A PERSONAL DONATION BLOG
The cost of living is the amount of money needed to sustain a certain level of living, including basic expenses such as housing, food,
taxes, child car, health care, etc.
The cost of living is often used to compare how expensive it is to live in one city versus another.
That is why we support the idea of a living wage. The effects of a living wage on the economy is astronomical.
By paying people a affordable wages, people can pay their bills, buy homes, cars, travel, eat out, shop, etc.
But of course there are critics who believe that implementing a living wage establishes a wage floor, which will harm the economy.
They believe that companies will choose not to hire the same number of employees at such high levels of pay. This creates higher unemployment, resulting in deadweight loss, as people who would work for less than a living wage are no longer offered employment.
Which we all know is just Bull Shit.
Isn’t this nice? Being surrounded by verdant trees, silken grass, hearing your own heart beat. You can look out as far as the eye can see with nothing but nature’s undisturbed beauty.
Healthcare spending in the United States is $3 trillion a year, straining the budgets of families, businesses and taxpayers alike.
These expenditures reflect the cost of caring for those with chronic or long-term medical conditions, an aging population and the increased cost of new medicines, procedures and technologies.
The new health reform law also has expanded access to insurance to millions of Americans. We’ve transitioned to a healthcare system in which everyone can obtain health insurance regardless of age or health status, and many individuals who are newly insured need ongoing medical attention.
Though medical costs are the main reason for the persistent growth in healthcare spending, too much of this money is not well spent. In fact, studies indicate that 30 cents of every healthcare dollar goes to care that is ineffective or redundant.
We can all play a part in helping to make America healthier--and curb healthcare costs. Our healthcare system itself must focus more on quality care for patients that helps them get healthy faster and stay healthy longer. Choose to be your own health advocate and take control of your health today.
There are many steps you and your family can take to improve your own health, such as:
Weather you are raising money for charity, school, church or for yourself, crowd funding is a method that combines the power of social media with the support of your friends and family.
Create a unique fundraiser that will raise money and awareness for your cause, project, event, or need.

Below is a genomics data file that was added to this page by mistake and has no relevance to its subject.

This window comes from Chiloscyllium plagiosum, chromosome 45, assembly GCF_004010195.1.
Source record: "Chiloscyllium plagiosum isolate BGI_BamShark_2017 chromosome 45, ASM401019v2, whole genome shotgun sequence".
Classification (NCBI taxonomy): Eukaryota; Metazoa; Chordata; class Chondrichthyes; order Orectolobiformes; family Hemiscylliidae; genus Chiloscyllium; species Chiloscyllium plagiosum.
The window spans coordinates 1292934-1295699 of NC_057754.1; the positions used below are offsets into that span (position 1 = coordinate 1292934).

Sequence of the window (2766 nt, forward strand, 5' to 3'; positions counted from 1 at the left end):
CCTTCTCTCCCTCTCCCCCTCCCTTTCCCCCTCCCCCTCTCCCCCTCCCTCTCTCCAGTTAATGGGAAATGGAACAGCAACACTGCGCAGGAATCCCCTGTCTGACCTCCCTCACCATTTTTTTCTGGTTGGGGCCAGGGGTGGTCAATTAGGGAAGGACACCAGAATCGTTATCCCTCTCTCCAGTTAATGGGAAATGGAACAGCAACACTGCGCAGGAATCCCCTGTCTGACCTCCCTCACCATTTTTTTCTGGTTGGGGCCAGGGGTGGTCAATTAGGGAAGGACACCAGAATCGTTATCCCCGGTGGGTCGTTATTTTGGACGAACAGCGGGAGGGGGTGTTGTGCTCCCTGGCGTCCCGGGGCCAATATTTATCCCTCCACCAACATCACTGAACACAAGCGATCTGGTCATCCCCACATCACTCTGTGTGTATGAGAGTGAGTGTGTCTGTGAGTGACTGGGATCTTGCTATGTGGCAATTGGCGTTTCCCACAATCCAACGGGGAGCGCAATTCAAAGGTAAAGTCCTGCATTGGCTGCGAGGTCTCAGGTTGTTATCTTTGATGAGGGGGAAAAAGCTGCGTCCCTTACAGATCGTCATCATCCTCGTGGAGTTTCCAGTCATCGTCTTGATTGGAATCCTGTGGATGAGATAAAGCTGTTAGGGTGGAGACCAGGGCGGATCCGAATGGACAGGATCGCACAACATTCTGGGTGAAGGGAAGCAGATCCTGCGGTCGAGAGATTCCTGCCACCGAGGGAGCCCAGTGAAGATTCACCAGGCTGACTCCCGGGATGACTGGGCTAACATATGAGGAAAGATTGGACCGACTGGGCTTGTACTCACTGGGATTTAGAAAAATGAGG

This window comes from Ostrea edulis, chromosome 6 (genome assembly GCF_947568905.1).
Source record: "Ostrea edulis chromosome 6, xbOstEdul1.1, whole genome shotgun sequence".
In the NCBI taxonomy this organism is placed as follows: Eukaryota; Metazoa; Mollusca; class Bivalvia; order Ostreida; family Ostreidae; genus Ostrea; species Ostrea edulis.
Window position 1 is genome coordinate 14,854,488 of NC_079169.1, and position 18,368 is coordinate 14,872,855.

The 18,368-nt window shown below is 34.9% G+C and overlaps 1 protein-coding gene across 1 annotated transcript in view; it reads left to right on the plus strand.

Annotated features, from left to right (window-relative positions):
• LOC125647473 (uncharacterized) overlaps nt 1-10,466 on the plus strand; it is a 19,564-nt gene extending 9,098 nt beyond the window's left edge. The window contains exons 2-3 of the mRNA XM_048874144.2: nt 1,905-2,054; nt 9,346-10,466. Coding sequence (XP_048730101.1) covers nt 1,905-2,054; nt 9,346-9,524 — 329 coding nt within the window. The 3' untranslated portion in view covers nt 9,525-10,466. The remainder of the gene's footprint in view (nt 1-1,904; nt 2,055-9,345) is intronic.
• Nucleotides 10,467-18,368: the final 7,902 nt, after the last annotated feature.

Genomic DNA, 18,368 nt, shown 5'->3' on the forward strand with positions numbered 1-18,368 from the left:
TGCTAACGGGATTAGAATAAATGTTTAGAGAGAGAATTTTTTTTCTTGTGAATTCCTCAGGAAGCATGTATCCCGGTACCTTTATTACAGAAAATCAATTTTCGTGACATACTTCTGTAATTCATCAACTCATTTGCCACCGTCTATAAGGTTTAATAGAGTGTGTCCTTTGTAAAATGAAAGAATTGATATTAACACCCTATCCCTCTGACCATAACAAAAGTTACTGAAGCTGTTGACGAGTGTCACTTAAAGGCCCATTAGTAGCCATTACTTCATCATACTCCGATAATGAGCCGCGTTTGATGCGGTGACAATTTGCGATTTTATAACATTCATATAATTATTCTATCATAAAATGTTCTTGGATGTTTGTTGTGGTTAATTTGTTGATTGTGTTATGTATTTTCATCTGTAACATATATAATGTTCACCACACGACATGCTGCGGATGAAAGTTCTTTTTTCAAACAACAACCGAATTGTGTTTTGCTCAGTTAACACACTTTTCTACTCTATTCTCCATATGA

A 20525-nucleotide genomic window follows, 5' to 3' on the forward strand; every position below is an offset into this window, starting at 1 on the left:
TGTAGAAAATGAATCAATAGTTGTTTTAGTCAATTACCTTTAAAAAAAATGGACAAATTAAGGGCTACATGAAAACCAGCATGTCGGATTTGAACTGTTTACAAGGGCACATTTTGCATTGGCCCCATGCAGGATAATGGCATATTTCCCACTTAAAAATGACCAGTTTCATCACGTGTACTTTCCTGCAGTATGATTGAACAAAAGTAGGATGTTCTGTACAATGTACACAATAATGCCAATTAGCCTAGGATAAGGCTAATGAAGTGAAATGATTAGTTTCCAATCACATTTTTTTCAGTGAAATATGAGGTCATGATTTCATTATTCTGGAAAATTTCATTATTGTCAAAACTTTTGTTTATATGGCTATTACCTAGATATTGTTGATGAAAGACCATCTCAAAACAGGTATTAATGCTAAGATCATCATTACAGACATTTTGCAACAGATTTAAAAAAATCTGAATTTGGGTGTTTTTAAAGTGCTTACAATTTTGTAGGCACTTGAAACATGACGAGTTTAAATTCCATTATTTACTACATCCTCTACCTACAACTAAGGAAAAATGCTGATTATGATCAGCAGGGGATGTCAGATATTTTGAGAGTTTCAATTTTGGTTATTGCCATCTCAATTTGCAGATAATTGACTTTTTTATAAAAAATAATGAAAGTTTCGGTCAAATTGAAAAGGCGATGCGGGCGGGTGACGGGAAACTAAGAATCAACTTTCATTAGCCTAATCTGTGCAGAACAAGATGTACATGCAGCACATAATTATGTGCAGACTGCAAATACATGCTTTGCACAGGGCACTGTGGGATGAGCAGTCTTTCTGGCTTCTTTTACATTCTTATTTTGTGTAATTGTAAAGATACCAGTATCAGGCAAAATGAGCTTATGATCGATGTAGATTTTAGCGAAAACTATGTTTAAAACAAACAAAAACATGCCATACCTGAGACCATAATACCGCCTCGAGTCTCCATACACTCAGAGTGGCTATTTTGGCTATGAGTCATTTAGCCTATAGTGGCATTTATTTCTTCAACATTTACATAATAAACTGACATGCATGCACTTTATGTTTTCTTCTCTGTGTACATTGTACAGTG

You can tell your story, upload photos and videos, and explain why you’re trying to raise money. Then, you share the page with your social networks via Facebook, Twitter, and email.
Fundraising is not something you can do on your own. You need the help of your friends, family, and community to successfully reach your goal.
Crowd funding is the best way to reach out to everyone in your network and ask them for their support.
Tell your story and post photos and videos that highlight your cause or project and help donors connect even more to your cause.
Share your campaign with your network! The more you promote your campaign, the more money you can raise.
You've probably heard of bake sales a time or two. Or possibly, you have hosted
a few yourself here and there.
There are no shortage of ideas floating around the internet. One of the best
fundraisers out there are the ones that take little to no money to host like:
Theses are a few I can think of, off the top of my head right now.
They say the grass is always greener on the other side, but if you ask me, the grass is pretty green over here.
It looks similar over there, but I like right where I am. It’s beautiful. Peaceful.
Renters seeking affordable housing around the country face a dire situation.
With foreclosed units in limbo and little construction taking place (depending on where you live), few vacancies remain. Apartment rentals have seen an increase, often making them out of reach for working families.
Over the past 12 months, rental affordability in major metropolitan areas has worsened at a faster rate than any where else in the country. Median income households spend 35.3 percent of their incomes on rental costs, up from 31.8 percent a year ago, according to Zillow data.
Rents are rising more in places with a constrained housing stock, particularly where a lack of available land or regulations limit development. A Zillow study in April found that rents in cities with the most restrictive land use policies were growing nearly three times faster than those with the least restrictive regulations. Of course, housing affordability is also influenced by the extent to which regional economies and incomes have grown.
In Buffalo, N.Y., renting isn’t as expensive as it is in many other markets, but the area has experienced one of the sharpest upticks in its affordability burden in recent months.
Robert Silverman, an urban planning professor at the University of Buffalo, said much of the recent development downtown consists of more expensive senior housing or high-end complexes. At the same time, more people are renting because they don’t qualify for mortgages or can’t find properties as a result of few housing starts.
There’s been a general concern about the lack of affordable housing being built in the city, said Silverman. Advocacy groups are pushing local officials to adopt inclusionary zoning ordinances aimed at boosting the stock of low-income housing.
In other markets, rents have stabilized. The Washington, D.C., area, for example, had been one of the nation's hottest markets, but affordability changed little over the past three years, according to Zillow data. Costs in the Minneapolis-St. Paul area are following a similar trajectory, remaining steady after climbing over a decade